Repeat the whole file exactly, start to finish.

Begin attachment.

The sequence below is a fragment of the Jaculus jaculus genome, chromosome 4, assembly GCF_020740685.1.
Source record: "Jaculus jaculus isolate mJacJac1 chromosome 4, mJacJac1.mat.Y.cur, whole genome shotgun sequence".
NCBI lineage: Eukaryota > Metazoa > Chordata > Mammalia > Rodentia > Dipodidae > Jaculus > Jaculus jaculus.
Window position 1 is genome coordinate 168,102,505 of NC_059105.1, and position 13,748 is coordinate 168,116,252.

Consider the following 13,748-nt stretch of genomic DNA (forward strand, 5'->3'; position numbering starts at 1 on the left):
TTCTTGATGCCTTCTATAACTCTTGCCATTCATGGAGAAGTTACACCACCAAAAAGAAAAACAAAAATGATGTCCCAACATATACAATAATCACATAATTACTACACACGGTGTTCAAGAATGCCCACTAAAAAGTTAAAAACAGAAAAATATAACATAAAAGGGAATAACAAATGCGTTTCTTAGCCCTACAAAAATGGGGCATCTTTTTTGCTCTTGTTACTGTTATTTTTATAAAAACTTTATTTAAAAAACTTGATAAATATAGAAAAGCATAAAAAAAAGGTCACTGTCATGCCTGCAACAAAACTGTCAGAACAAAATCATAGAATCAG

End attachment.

The sequence below is a fragment of the Jaculus jaculus genome, chromosome 4, assembly GCF_020740685.1.
Source record: "Jaculus jaculus isolate mJacJac1 chromosome 4, mJacJac1.mat.Y.cur, whole genome shotgun sequence".
NCBI lineage: Eukaryota > Metazoa > Chordata > Mammalia > Rodentia > Dipodidae > Jaculus > Jaculus jaculus.
Window position 1 is genome coordinate 168,102,505 of NC_059105.1, and position 13,748 is coordinate 168,116,252.

Consider the following 13,748-nt stretch of genomic DNA (forward strand, 5'->3'; position numbering starts at 1 on the left):
TTCTTGATGCCTTCTATAACTCTTGCCATTCATGGAGAAGTTACACCACCAAAAAGAAAAACAAAAATGATGTCCCAACATATACAATAATCACATAATTACTACACACGGTGTTCAAGAATGCCCACTAAAAAGTTAAAAACAGAAAAATATAACATAAAAGGGAATAACAAATGCGTTTCTTAGCCCTACAAAAATGGGGCATCTTTTTTGCTCTTGTTACTGTTATTTTTATAAAAACTTTATTTAAAAAACTTGATAAATATAGAAAAGCATAAAAAAAAGGTCACTGTCATGCCTGCAACAAAACTGTCAGAACAAAATCATAGAATCAG